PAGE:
A guest post by Rachele Salvini
The first time I watched my own fiction writing coming out of a printer, I could not believe it. The printer belonged to the library of a well-known liberal arts college in New York, and it was weird for me to even be there. I was an Italian girl alone in the United States, and I was about to show that same writing to a bunch of students who would then give me feedback. All this, of course, would take place in English.
Maybe this does not sound like a big deal. That is how every creative writing workshop works and, in the end, the feedback I got was not bad at all. I can remember the story I read and most of what was said by my classmates. I went home happy, but my initial worries were absolutely legitimate. I had been reading books in English for a long time and I was pursuing a degree in English language and literature, but I had always written in Italian. Writing in another language was a completely new challenge.
Creative Writing Abroad
There are hundreds of thousands of students who embark on semesters, years or whole degrees abroad in English speaking countries. Those students need to write papers and essays in English, take tests written in English and speak this language in an academic environment.
If this does not seem hard enough, it may happen, just like it did to me, that an international student discovers the world of creative writing programs and falls in love. Maybe that same student comes from a country where creative writing is considered a hobby at best, just like in Italy.
After a semester at Sarah Lawrence College and a bunch of classes in a small cabin, where writer Carolyn Ferrell would give us feedback on our work, discuss the development of the plot, the strength of the characters and the power of dialogue, I decided to return back to Europe. More specifically, to London, where I could pursue an MA in Creative Writing. I did not care about the never-ending debate regarding the effective usefulness of a creative writing program in a writer’s career. Louis Menand wrote about it in The New Yorker, and there is no need for me to add anything to what he said. I wanted to study the subject I loved, and even if it was difficult to explain the kind of degree I wanted to pursue to my Italian friends and family, I headed to London.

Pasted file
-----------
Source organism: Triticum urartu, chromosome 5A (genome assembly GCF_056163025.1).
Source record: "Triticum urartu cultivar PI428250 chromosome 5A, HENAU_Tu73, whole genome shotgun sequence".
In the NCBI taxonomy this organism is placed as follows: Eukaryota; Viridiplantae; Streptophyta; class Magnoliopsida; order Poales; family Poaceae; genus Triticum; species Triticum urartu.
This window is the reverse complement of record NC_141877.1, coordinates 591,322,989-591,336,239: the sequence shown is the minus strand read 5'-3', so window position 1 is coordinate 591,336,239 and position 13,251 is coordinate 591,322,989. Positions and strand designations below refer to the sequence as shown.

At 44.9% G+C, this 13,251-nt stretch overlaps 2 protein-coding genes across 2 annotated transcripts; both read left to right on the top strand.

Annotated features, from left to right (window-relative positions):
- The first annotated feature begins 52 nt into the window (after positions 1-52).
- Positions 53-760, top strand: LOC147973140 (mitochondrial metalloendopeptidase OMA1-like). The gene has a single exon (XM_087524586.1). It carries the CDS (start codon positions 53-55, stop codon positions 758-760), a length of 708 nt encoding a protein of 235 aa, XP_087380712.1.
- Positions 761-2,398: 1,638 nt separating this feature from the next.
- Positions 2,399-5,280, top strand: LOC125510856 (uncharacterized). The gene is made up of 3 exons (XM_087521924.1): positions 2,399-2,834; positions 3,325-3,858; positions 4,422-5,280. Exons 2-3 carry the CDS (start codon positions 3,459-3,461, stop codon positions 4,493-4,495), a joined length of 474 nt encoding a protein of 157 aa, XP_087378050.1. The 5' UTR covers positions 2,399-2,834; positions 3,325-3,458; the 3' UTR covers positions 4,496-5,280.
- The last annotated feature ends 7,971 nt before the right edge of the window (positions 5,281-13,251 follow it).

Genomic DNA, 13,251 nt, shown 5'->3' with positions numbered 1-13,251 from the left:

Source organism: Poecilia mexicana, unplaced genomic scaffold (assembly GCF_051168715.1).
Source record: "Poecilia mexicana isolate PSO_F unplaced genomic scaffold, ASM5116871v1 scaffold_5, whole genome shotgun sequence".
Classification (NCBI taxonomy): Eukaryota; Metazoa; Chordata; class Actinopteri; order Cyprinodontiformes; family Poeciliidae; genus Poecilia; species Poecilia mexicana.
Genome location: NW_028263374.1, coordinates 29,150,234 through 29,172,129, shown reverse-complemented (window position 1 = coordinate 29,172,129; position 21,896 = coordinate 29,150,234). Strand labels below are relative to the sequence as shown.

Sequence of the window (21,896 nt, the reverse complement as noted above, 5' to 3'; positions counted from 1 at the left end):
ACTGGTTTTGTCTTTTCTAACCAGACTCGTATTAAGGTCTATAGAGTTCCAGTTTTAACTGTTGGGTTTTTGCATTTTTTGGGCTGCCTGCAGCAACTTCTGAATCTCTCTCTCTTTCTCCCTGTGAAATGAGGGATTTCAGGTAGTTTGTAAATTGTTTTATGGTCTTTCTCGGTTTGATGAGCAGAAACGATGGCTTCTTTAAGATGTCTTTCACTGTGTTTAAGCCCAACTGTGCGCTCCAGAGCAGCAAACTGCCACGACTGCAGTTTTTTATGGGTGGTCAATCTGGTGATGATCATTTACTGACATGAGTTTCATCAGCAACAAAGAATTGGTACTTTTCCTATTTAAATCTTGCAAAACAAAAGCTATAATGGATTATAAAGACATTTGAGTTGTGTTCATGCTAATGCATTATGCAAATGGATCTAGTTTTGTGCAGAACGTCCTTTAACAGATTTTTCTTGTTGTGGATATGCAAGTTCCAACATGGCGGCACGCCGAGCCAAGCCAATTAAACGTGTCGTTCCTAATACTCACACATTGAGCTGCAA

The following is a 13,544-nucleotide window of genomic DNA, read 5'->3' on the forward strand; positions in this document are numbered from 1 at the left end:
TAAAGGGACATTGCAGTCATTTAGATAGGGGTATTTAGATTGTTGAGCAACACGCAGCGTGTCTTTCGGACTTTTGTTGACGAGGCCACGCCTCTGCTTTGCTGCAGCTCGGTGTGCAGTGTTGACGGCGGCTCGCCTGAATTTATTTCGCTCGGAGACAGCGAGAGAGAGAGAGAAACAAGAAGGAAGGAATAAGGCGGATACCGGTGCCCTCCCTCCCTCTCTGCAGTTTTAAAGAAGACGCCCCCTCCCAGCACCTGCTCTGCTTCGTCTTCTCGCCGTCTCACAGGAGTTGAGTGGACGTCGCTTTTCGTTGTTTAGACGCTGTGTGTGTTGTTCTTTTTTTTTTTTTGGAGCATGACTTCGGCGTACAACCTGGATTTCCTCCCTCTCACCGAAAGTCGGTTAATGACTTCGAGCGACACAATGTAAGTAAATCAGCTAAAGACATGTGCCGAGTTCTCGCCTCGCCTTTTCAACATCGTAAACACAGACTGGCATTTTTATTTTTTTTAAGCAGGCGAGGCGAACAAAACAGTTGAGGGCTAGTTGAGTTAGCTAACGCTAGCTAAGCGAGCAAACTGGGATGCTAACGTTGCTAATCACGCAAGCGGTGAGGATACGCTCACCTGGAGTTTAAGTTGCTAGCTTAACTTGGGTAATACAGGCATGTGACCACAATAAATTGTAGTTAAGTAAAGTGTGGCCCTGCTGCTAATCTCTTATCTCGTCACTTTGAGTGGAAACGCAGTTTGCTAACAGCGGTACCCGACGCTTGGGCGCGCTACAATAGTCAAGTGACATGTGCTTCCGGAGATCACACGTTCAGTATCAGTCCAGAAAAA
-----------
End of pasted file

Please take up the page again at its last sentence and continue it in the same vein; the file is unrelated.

But then, another problem came up. I really had to write creatively, and at length, in a language that was not mine. As Bridget Jones would say: DOOM.
Creative Writing in Another Language
Of course, I am not the first person to write in a new language. Many writers –many great writers – wrote in other languages than their native one. In In Other Words, Jhumpa Lahiri said that for her writing in Italian means bumping constantly into imperfection.
If you are familiar with creative writing exercises, you will know that tutors and teachers love obstructions and limitations that challenge students and force them to channel their creativity into new, unexpected forms.
For me writing in another language is the biggest obstruction I can imagine, and yet it can also be a great liberation from all the conventions of good writing that we had been taught for years.
Having to deal with a different vocabulary, syntax, structure and grammar is a mess. It forces me – and many others – to edit and re-edit and to try not to stick to those forms that I already know, looking for the more appropriate and refined ones that a native would use instead.
I knew it was going to be hard, but I thought about Joseph Conrad, who was born to Polish parents and wrote some of the most important books in the British canon, after learning English relatively late in his life. And then I thought of Vladimir Nabokov, who wrote both in Russian and English, and was always dissatisfied with his work because of the imperfection of his English. (Come on, dude. You wrote damn Lolita. Seriously.)